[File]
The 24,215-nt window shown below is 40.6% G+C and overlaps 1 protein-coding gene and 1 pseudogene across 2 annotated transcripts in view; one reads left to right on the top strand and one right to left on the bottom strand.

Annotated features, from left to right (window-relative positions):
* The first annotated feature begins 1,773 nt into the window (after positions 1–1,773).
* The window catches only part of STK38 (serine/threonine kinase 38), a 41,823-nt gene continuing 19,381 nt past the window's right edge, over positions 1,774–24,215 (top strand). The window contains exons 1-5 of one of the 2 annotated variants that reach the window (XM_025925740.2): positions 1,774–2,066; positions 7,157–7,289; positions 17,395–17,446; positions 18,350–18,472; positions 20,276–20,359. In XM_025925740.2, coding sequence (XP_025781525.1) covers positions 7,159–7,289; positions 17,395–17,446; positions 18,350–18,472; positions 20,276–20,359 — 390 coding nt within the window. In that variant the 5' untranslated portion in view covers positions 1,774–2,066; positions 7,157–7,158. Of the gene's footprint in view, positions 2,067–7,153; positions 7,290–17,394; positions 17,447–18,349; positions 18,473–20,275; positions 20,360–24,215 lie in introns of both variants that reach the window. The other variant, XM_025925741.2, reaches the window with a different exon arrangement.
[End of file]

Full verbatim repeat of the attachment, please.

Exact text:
The 24,215-nt window shown below is 40.6% G+C and overlaps 1 protein-coding gene and 1 pseudogene across 2 annotated transcripts in view; one reads left to right on the top strand and one right to left on the bottom strand.

Annotated features, from left to right (window-relative positions):
* The first annotated feature begins 1,773 nt into the window (after positions 1–1,773).
* The window catches only part of STK38 (serine/threonine kinase 38), a 41,823-nt gene continuing 19,381 nt past the window's right edge, over positions 1,774–24,215 (top strand). The window contains exons 1-5 of one of the 2 annotated variants that reach the window (XM_025925740.2): positions 1,774–2,066; positions 7,157–7,289; positions 17,395–17,446; positions 18,350–18,472; positions 20,276–20,359. In XM_025925740.2, coding sequence (XP_025781525.1) covers positions 7,159–7,289; positions 17,395–17,446; positions 18,350–18,472; positions 20,276–20,359 — 390 coding nt within the window. In that variant the 5' untranslated portion in view covers positions 1,774–2,066; positions 7,157–7,158. Of the gene's footprint in view, positions 2,067–7,153; positions 7,290–17,394; positions 17,447–18,349; positions 18,473–20,275; positions 20,360–24,215 lie in introns of both variants that reach the window. The other variant, XM_025925741.2, reaches the window with a different exon arrangement.